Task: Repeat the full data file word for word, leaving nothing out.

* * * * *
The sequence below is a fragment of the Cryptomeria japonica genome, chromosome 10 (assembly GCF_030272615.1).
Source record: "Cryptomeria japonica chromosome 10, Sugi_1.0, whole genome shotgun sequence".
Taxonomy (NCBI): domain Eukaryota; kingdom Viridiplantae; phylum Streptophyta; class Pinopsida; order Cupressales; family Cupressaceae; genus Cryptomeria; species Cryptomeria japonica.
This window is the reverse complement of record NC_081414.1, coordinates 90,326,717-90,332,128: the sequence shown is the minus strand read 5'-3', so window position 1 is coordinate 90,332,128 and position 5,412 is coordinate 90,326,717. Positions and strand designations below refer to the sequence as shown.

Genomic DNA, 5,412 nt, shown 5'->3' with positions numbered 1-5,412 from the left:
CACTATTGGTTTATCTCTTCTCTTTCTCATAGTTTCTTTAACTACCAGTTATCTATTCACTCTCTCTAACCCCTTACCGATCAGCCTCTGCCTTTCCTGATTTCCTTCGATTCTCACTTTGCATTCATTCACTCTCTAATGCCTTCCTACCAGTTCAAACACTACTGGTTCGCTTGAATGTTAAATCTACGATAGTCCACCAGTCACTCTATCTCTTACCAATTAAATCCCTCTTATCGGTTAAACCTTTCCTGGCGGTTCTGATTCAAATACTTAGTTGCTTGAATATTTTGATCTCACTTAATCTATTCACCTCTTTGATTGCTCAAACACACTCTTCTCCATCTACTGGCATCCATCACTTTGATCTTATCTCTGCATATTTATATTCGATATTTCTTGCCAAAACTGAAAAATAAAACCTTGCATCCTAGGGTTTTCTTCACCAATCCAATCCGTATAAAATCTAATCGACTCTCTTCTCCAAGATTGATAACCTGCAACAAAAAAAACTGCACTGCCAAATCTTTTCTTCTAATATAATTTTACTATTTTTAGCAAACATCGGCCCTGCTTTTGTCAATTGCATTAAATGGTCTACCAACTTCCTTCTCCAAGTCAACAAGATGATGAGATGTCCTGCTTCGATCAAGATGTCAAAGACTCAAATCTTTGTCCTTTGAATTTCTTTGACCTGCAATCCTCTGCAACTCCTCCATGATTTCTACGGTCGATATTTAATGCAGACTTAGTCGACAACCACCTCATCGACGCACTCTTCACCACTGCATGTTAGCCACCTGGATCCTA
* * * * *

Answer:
The sequence below is a fragment of the Cryptomeria japonica genome, chromosome 10 (assembly GCF_030272615.1).
Source record: "Cryptomeria japonica chromosome 10, Sugi_1.0, whole genome shotgun sequence".
Taxonomy (NCBI): domain Eukaryota; kingdom Viridiplantae; phylum Streptophyta; class Pinopsida; order Cupressales; family Cupressaceae; genus Cryptomeria; species Cryptomeria japonica.
This window is the reverse complement of record NC_081414.1, coordinates 90,326,717-90,332,128: the sequence shown is the minus strand read 5'-3', so window position 1 is coordinate 90,332,128 and position 5,412 is coordinate 90,326,717. Positions and strand designations below refer to the sequence as shown.

Genomic DNA, 5,412 nt, shown 5'->3' with positions numbered 1-5,412 from the left:
CACTATTGGTTTATCTCTTCTCTTTCTCATAGTTTCTTTAACTACCAGTTATCTATTCACTCTCTCTAACCCCTTACCGATCAGCCTCTGCCTTTCCTGATTTCCTTCGATTCTCACTTTGCATTCATTCACTCTCTAATGCCTTCCTACCAGTTCAAACACTACTGGTTCGCTTGAATGTTAAATCTACGATAGTCCACCAGTCACTCTATCTCTTACCAATTAAATCCCTCTTATCGGTTAAACCTTTCCTGGCGGTTCTGATTCAAATACTTAGTTGCTTGAATATTTTGATCTCACTTAATCTATTCACCTCTTTGATTGCTCAAACACACTCTTCTCCATCTACTGGCATCCATCACTTTGATCTTATCTCTGCATATTTATATTCGATATTTCTTGCCAAAACTGAAAAATAAAACCTTGCATCCTAGGGTTTTCTTCACCAATCCAATCCGTATAAAATCTAATCGACTCTCTTCTCCAAGATTGATAACCTGCAACAAAAAAAACTGCACTGCCAAATCTTTTCTTCTAATATAATTTTACTATTTTTAGCAAACATCGGCCCTGCTTTTGTCAATTGCATTAAATGGTCTACCAACTTCCTTCTCCAAGTCAACAAGATGATGAGATGTCCTGCTTCGATCAAGATGTCAAAGACTCAAATCTTTGTCCTTTGAATTTCTTTGACCTGCAATCCTCTGCAACTCCTCCATGATTTCTACGGTCGATATTTAATGCAGACTTAGTCGACAACCACCTCATCGACGCACTCTTCACCACTGCATGTTAGCCACCTGGATCCTA